As we come towards the end of October and another clock change (don’t forget!) it signifies to many the reluctant end of the motorcycling season. Here at Superior Motorcycle Experiences, we wash down and pack away the fleet in the cosy bike barn for a winter hibernation, we have learnt over time that the tracks and trails we use here in Dorset get too slippery and dangerous for our guests over the winter. However we will be riding our own bikes on the road in our spare time, just as many other people will continue to do, and of course some people maintain the motorbike commute to work all year round. With that in mind, we thought it would be good to remind ourselves of some essential winter safety guidance.
Here are five things you should do to make sure your winter riding is as safe as possible in the cold and dark UK conditions:
With visibility lower, weather conditions colder and let’s face it wetter, as well as often overlooked hazards like nocturnal wildlife (we’re looking at you deer) it is really important to adjust your riding style to accommodate these. Lower your speed and increase your stopping distance, you never know when you might need it. Check your tyres
2. Check your tyres
The colder temperatures can reduce tyre pressure, so make sure you schedule in some extra time to check the condition of your tyres and rectify anything that needs rectifying. That includes changing the types to appropriate style according to the terrain, temperatures and frequency of your winter riding. Your local garage will be happy to offer advice if you’re unsure.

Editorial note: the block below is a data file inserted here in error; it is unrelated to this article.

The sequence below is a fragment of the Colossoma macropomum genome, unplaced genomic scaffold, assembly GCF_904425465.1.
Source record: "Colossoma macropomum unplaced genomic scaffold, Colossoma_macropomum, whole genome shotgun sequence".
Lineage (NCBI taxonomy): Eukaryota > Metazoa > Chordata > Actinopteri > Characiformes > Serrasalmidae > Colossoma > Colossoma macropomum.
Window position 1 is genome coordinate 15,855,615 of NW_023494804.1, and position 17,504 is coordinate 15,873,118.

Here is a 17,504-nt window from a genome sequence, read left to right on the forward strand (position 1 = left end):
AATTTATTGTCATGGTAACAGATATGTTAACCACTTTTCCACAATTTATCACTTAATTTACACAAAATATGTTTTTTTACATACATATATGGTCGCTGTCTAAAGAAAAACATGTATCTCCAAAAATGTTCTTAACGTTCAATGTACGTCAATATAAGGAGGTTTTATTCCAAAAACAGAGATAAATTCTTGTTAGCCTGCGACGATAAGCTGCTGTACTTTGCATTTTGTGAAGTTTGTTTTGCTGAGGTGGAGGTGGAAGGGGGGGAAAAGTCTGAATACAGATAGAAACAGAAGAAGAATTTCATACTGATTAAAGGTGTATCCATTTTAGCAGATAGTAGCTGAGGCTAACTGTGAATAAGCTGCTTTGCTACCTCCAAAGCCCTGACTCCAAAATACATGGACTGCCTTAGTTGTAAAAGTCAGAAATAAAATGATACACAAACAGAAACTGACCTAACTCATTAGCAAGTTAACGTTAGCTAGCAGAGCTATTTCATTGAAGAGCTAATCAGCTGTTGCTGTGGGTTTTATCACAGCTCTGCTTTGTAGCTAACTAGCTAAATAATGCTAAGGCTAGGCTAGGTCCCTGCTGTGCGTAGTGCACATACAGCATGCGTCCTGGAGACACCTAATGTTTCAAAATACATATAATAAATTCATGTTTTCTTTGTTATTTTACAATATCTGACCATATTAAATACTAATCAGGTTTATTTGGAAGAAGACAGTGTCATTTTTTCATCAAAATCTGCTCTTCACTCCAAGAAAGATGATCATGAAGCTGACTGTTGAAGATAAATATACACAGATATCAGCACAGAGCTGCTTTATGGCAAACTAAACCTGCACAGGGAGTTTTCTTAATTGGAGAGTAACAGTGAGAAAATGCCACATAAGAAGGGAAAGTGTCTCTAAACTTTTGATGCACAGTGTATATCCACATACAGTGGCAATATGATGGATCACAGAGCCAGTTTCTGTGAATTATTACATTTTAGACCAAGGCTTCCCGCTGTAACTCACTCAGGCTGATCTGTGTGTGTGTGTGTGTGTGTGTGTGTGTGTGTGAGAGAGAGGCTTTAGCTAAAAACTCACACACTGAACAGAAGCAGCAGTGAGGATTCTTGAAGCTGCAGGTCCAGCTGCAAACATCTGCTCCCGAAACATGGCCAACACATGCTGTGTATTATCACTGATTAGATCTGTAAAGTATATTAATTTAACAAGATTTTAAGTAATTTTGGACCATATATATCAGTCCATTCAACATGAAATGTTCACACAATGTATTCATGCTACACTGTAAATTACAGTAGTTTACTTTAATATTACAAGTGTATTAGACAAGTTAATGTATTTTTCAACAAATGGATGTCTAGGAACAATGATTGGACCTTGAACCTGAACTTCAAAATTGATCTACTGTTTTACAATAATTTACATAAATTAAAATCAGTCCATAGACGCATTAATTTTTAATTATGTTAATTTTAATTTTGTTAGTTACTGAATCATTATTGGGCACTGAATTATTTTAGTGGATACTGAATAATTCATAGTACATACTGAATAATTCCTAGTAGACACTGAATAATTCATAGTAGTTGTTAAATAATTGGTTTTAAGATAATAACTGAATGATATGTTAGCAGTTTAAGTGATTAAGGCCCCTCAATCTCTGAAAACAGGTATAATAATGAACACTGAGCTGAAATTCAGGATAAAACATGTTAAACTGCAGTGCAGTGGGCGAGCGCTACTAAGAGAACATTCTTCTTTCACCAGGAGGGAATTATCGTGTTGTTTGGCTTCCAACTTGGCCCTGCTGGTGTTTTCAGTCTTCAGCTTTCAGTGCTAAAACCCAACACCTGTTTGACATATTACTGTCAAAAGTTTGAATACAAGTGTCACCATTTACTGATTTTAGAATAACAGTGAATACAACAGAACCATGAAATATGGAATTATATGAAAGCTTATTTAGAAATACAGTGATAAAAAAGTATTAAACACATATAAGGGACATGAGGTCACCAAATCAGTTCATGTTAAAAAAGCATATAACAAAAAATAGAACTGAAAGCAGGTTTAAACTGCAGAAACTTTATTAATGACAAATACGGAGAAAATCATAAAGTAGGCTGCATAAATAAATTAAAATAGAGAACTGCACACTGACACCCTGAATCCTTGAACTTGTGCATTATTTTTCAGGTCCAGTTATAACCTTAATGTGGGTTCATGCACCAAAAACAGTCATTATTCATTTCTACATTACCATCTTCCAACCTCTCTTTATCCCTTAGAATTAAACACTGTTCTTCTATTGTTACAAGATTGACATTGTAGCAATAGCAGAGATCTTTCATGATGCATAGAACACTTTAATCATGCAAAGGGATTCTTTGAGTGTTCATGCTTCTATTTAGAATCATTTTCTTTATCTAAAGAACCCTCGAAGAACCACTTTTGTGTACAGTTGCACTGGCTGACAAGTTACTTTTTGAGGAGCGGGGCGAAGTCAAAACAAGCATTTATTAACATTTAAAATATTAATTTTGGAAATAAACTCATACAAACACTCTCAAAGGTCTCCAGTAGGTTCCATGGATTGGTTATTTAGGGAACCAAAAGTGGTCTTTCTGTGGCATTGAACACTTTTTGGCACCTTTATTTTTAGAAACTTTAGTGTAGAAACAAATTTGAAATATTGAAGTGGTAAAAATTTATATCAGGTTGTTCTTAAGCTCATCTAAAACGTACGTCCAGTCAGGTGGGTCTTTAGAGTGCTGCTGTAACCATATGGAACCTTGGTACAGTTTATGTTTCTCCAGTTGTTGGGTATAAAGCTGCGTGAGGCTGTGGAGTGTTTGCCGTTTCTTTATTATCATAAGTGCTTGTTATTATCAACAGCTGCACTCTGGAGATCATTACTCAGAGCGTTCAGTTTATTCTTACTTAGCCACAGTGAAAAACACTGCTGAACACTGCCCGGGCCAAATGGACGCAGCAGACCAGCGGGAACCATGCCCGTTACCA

3. Check your brakes
Another servicing point here, but a vital one. In colder wetter conditions the roads can be more slippery than usual. Plus the salt from anti-freeze spreading can have an accumulative degenerative effect on the hardware of your brakes, so it’s important to keep them clean and make time to regularly check their condition.
4. Plan ahead
A simple but effective point. If you have a motorbike journey planned, check the routes and weather conditions before you leave. If the weather conditions are too dangerous to ride in, plan an alternative way to travel if you can. Make sure you know where you’re going and have alternative routes available in case of road closures, you don’t want to be caught out in the cold longer than you need to be.
5. Gear up
This point is two-fold: stay warm and be seen. Getting cold whilst riding can be dangerous, you can lose concentration and have less physical control over your motorcycle. Make sure you have effective safety clothing to keep you warm, particularly if you’re not lucky wnough to have heated grips! The clocks are about to change meaning it will be dark for a lot more of the daytime, one of the simplest ways to mitigate the chances of collisions is to make sure you are seen. Opt for brighter (white, or high-vis) clothing, over-jackets and helmets. Okay, they might not look the coolest, but you can save that for the summer events!
Enjoy your winter, but if you’re out there on two wheels make sure you’re doing your bit to keep yourself and other road users safe. Right then, we’re off to google extra warm gloves…